Tuesday, 21 May 2013

Mrs Massey's Blackbirds

I have a dear friend called Mrs Massey who I've known for years. We've been friends ever since our children were little. We used to meet up for coffee and cake in each others houses while the children played, and then later, when the kids started school, we got a dog each and took to walking through the woods, inevitably ending up somewhere that served homemade cake (you can spot the theme running through here).

I read years ago that there is a critical mass of friends in terms of numbers; if you go above it you don't have sufficient time to invest properly in each individual person. So you can have a hundred friends, but only seven of them will be getting real value from you. Another good friend of mine carries out a periodic "pruning" of people to keep on top of this. She says you can collect people without really thinking about it and end up feeling squashed by them- giving little bits of time to too many people without ever really connecting properly with any of them. If I haven't heard from her in a while we have a laugh that I've been "pruned". Anyway, the optimum number of good and close friends is supposed to be around 6. These are the people you would call at 2am if there was an emergency. Whether it be coincidence or not, I have 7 close friends who fall into this bracket and Mrs M is definitely one of them.

Mrs M and her hubby are the sort of friends who, as well as offering emergency aid, can also be entirely relied upon to come up with the goods when the call goes out for a fancy dress party. Indeed, the four of us have been known to sit down to supper at the Massey's on a summer's evening with the boys in short trousers, caps and school ties and Mrs M and I in uniforms and pigtails, as if it were a completely normal thing to do.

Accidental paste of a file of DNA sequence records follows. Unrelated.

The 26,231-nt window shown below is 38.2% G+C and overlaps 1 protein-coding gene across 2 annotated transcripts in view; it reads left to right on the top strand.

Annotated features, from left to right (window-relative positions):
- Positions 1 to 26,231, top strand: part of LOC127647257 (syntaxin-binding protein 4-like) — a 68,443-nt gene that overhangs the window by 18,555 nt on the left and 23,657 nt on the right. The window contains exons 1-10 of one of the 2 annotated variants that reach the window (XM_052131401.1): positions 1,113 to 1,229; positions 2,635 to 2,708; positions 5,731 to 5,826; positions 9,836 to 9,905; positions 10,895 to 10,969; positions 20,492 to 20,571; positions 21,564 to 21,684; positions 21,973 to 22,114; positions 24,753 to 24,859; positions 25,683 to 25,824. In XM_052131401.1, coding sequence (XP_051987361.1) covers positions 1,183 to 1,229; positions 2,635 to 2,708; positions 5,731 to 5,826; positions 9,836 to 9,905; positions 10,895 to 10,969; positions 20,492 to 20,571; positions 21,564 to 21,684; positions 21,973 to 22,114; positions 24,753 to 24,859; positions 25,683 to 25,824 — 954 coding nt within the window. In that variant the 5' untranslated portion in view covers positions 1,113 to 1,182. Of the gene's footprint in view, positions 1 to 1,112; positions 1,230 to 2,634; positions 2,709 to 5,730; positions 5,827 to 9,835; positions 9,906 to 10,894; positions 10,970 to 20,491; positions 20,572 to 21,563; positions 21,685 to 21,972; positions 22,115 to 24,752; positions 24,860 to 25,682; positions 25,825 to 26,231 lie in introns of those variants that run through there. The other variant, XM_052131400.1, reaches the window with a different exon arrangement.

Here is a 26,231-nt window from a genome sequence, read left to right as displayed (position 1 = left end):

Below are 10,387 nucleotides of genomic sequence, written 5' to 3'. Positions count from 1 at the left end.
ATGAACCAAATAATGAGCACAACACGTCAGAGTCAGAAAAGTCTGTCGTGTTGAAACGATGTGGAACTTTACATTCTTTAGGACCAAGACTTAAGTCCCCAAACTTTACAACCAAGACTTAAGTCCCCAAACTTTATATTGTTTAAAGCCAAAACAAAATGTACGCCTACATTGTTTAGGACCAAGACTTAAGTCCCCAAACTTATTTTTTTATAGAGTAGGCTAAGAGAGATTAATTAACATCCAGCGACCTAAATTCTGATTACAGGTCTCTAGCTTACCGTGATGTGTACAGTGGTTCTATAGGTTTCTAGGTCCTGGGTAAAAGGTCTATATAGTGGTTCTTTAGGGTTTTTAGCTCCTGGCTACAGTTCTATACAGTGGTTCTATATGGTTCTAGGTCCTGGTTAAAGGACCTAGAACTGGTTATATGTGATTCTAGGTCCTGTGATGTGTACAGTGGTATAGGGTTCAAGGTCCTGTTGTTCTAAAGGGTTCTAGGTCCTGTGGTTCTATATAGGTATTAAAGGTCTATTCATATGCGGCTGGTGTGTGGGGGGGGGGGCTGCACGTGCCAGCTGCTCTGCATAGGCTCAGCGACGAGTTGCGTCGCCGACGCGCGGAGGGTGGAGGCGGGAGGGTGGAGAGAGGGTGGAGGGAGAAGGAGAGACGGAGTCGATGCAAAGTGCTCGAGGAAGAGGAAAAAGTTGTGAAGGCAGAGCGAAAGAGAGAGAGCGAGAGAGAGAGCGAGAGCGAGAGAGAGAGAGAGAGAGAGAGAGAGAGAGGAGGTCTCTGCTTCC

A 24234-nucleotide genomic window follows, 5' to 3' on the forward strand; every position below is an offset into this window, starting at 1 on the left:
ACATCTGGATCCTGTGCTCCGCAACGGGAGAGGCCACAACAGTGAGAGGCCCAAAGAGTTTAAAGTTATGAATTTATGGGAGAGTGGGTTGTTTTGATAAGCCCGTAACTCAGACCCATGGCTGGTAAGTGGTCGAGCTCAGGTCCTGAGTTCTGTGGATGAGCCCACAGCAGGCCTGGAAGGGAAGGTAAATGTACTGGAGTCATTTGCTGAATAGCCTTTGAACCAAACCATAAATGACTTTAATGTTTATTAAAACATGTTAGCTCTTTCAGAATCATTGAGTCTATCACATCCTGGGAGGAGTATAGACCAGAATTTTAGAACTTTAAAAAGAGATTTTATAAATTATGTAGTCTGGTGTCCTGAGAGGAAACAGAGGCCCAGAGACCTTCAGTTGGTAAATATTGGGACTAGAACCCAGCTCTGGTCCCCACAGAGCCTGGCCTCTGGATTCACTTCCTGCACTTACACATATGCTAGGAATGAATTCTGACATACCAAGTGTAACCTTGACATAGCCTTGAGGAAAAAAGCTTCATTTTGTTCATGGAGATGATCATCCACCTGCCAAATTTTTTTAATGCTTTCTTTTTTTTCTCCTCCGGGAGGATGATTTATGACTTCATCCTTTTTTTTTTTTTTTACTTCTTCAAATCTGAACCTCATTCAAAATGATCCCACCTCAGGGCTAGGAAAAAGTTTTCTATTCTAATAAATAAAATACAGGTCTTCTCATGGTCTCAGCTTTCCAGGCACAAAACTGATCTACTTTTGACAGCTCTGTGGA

When they had a nativity-themed Christmas party a few years ago Mrs M and I went as angels, Mr M and my M as the inn keeper and a sheep respectively. My father-in-law had kindly offered to babysit that night and the poor man looked rather stunned when we came downstairs all dressed up and ready to go. Our kids took it in their stride (being used to it) but I guess nothing prepares you for seeing your forty year old son wearing a full-body (including head) sheep costume and your daughter-in-law sporting a long white wig complete with hovering halo, wings and silver leggings. I think he thought we were mad, although he was too polite to say so. But that was nothing to what the other drivers thought, judging by the looks we got on the way to the party. I don't suppose you often see a six foot sheep driving an angel in a small red car along a quiet country lane at Christmas time.